“It is with great pride and humility that I accept this award on behalf of the Marsalis family. The NEA Jazz Masters Fellowship Award has special meaning to me as I was a member of the jazz panel at the inception of this award and had the opportunity to cast subsequent votes for many of the surviving jazz giants during my tenure. At that time I had no idea that we would be so honored by the NEA and placed in the company of such an esteemed group of individuals.
I hope my sons and I continue to exemplify the quality of excellence in the work that is expected from the recipient of such an honor. I wish to thank all of those panel members who consider our family worthy of this award and assure them we will not disappoint them in the future.” - Ellis Marsalis for the Marsalis Family
It is not a surprise that the first group award of the NEA Jazz Masters has gone to the formidable Marsalis family- never before in jazz (or most any other art form) has a family produced so many masters of the form. The Adderleys, the Jones, even today’s Clayton Brothers, all produced a few family members that excelled on their instruments- but five?
The story starts in New Orleans, with the birth of Ellis Marsalis, Jr. in 1934. Although the city was noted for Dixieland and rhythm-and-blues, Ellis was more interested in the bebop sounds coming from Charlie Parker and Dizzy Gillespie. His first recording was modern jazz music performed with fellow New Orleans musicians Ed Blackwell (who eventually ended up drumming for Ornette Coleman), clarinetist Alvin Batiste, bassist Richard Payne, and saxophonist Harold Battiste as the American Jazz Quintet.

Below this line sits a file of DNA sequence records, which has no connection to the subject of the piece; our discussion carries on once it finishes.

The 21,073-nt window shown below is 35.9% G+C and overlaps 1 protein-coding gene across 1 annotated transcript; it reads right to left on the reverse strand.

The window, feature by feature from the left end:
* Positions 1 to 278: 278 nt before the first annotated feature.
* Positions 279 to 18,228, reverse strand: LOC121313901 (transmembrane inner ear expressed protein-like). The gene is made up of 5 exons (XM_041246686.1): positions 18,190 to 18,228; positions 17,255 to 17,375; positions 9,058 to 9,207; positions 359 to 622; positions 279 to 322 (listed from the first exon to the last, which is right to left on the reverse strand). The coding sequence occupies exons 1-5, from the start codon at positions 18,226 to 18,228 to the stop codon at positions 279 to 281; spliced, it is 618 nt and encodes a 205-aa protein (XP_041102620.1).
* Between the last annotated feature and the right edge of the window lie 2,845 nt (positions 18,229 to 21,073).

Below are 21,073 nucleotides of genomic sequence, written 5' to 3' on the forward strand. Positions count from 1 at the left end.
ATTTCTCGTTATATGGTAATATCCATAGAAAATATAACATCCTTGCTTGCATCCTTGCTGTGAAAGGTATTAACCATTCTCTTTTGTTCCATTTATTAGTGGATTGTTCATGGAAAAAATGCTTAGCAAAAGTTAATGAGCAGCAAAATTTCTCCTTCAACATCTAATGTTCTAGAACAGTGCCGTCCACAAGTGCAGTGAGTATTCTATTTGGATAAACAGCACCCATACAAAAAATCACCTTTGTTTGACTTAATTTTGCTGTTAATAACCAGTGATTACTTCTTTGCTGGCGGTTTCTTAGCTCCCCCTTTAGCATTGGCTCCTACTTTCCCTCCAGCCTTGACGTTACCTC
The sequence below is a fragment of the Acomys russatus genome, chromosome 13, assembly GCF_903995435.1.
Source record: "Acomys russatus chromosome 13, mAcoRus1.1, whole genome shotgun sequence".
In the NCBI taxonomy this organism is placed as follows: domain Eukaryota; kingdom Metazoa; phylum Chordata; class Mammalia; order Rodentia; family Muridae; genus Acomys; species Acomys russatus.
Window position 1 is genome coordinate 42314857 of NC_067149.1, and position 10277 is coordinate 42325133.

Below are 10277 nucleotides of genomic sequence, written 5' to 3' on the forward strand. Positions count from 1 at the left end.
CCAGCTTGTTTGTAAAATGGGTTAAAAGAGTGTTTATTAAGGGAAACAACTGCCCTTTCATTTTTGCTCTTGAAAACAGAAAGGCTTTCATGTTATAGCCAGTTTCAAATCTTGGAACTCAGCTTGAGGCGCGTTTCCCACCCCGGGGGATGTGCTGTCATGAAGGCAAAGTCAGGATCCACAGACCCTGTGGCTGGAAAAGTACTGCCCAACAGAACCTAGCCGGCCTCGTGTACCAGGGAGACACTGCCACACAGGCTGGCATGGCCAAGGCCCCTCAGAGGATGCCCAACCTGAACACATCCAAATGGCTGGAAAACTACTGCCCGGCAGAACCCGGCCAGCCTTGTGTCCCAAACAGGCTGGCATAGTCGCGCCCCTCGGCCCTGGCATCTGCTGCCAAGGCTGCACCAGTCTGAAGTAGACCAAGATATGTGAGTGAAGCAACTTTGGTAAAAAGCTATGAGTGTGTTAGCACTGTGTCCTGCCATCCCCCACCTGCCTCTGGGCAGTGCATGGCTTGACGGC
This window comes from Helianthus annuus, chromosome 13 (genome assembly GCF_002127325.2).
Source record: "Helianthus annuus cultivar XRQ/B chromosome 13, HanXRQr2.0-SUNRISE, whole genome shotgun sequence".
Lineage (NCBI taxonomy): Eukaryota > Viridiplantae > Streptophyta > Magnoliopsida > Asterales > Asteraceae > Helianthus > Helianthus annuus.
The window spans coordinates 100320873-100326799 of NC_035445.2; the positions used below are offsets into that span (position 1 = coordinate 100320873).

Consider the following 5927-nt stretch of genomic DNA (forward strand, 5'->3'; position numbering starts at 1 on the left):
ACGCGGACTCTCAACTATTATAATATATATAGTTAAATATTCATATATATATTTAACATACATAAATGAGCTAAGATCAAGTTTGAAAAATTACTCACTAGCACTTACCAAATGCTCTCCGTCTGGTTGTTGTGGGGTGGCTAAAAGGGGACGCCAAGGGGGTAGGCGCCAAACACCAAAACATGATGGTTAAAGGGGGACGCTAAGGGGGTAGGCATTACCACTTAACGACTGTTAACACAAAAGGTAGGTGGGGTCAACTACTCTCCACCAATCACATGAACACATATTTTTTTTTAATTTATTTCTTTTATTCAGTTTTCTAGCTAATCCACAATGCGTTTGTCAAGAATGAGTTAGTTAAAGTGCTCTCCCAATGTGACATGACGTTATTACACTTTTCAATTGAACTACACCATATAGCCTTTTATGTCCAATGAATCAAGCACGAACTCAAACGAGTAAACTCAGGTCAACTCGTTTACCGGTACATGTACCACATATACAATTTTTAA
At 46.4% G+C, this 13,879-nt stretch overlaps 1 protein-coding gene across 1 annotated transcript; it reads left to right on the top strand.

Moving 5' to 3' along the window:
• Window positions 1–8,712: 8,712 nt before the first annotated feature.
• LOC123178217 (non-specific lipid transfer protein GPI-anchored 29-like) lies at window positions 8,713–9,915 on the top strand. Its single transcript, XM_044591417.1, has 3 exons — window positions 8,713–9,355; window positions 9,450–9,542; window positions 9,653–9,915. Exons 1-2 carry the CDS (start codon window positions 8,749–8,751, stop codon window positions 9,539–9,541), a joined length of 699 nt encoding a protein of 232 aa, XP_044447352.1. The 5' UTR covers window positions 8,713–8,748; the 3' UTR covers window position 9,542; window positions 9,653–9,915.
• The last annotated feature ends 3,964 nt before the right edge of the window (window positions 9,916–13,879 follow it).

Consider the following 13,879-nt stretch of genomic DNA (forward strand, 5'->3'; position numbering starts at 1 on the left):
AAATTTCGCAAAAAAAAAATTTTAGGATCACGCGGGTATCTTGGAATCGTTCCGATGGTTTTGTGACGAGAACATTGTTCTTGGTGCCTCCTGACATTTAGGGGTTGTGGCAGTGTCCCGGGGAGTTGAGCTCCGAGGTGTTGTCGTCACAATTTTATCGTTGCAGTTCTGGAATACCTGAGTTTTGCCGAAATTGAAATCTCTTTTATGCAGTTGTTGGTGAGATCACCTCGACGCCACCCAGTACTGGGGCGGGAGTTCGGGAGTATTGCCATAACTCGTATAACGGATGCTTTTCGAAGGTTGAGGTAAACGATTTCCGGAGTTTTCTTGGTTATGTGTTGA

After earning a BA in music education from Dillard University in 1955, Ellis continued to play modern jazz with his local colleagues until enlisting in the Marine Corps the following year. He soon became a member of the Corps Four, a Marines jazz quartet that performed on television and radio to boost recruiting efforts.
After the Marines and a brief teaching stint in Breaux Bridge, Lousiania, he returned to New Orleans with his wife Dolores and four children to work in his father’s motel business while freelancing at gigs around town, such as recording with the Adderley Brothers. From 1967-70, Ellis performed with trumpeter Al Hirt.